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Over-utilization of intravenous proton pump inhibitor in non-intensive care unit patients

Date:
March 5, 2010
Source:
World Journal of Gastroenterology
Summary:
A research team from Lebanon assessed the appropriateness of the utilization of proton-pump-inhibitors (PPIs) and their associated cost impact in a university hospital. The assessment revealed an over-utilization of PPIs via the intravenous route of administration and for a claimed stress ulcer prophylaxis indication in non-intensive care patients, which resulted in an increased cost burden. The authors recommended the restriction of PPI use for justified and evidence-based indications and route of administration.
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FULL STORY

Proton pump inhibitors (PPIs) are the most effective agents for treating acid related gastrointestinal (GI) disorders. The utilization of intravenous (IV) formulations of PPIs has dramatically increased in health care institutions for inappropriate indications, route of administration and length of treatment. This is associated with an increased cost burden, increased risk of IV related infections, and utilization of hospital resources.

A research team from Lebanon assessed the clinical and cost impacts of PPI utilization in hospitalized patients. Their study was published on February 28, 2010 in the World Journal of Gastroenterology.

Their results illustrated that the majority of non-intensive care patients were receiving PPIs for claimed stress ulcer prophylaxis (SUP); of which, less than half met the guideline criteria for SUP indication or for Non-Steroidal-Anti-inflammatory Drugs (NSAIDs)-induced ulcer prophylaxis, while the remaining patients were identified as having an unjustified indication for PPI use. Regardless of the appropriateness of the initial intravenous route of administration, switching patients to the oral form when deemed appropriate was carried out in only one third of patients.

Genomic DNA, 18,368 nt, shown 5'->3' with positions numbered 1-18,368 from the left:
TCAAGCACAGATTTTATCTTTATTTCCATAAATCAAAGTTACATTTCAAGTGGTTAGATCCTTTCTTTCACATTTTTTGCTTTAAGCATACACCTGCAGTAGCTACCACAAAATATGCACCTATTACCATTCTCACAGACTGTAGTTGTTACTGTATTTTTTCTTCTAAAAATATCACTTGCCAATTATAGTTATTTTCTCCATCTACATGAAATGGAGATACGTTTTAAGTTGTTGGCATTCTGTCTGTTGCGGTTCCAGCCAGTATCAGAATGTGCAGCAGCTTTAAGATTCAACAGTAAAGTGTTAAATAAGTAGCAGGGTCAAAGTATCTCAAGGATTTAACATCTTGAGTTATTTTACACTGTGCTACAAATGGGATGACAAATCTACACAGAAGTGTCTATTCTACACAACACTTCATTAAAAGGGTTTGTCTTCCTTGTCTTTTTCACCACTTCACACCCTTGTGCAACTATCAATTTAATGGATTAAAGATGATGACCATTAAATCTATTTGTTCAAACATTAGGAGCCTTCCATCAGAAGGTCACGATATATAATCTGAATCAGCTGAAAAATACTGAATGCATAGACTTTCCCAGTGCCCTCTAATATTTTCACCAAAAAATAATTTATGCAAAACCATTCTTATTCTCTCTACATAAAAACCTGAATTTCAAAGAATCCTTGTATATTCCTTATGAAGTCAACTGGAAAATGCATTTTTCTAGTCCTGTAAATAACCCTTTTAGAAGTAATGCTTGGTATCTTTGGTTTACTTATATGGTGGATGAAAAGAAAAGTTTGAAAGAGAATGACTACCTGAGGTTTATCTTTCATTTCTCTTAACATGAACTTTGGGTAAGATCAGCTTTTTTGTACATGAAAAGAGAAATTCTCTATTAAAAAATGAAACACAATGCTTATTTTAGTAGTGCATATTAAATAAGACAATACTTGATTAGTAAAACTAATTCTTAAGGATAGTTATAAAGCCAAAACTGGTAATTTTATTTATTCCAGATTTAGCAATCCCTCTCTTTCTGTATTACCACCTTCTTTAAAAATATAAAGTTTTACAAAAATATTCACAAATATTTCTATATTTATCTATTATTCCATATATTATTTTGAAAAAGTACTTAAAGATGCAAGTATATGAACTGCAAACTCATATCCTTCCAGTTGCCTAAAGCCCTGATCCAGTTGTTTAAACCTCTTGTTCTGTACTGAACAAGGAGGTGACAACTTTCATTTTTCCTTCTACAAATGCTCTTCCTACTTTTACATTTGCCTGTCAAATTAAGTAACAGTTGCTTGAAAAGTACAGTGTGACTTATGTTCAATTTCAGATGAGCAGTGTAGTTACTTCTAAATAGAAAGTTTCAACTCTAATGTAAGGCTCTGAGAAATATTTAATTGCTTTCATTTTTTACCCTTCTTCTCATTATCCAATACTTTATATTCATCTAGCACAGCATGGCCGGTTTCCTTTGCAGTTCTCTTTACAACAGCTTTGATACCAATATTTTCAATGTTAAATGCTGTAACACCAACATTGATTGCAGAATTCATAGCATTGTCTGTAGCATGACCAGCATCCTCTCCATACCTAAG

Furthermore, the cost analysis associated with the inappropriateness of the indication for PPI use as well as the route of administration of PPI revealed an unnecessary increase in cost.

The researchers highlighted the importance of implementing restrictions on the use of intravenous PPI in order to improve not only clinical impact but also cost impact.


Story Source:

Materials provided by World Journal of Gastroenterology. Note: Content may be edited for style and length.


Journal Reference:

  1. Nasser SC, Nassif JG, Dimassi HI. Clinical and cost impact of intravenous proton pump inhibitor use in non-ICU patients. World Journal of Gastroenterology, 2010; 16 (8): 982 DOI: 10.3748/wjg.v16.i8.982

Cite This Page:

World Journal of Gastroenterology. "Over-utilization of intravenous proton pump inhibitor in non-intensive care unit patients." ScienceDaily. ScienceDaily, 5 March 2010. <www.sciencedaily.com/releases/2010/03/100305112209.htm>.
World Journal of Gastroenterology. (2010, March 5). Over-utilization of intravenous proton pump inhibitor in non-intensive care unit patients. ScienceDaily. Retrieved June 25, 2024 from www.sciencedaily.com/releases/2010/03/100305112209.htm
World Journal of Gastroenterology. "Over-utilization of intravenous proton pump inhibitor in non-intensive care unit patients." ScienceDaily. www.sciencedaily.com/releases/2010/03/100305112209.htm (accessed June 25, 2024).

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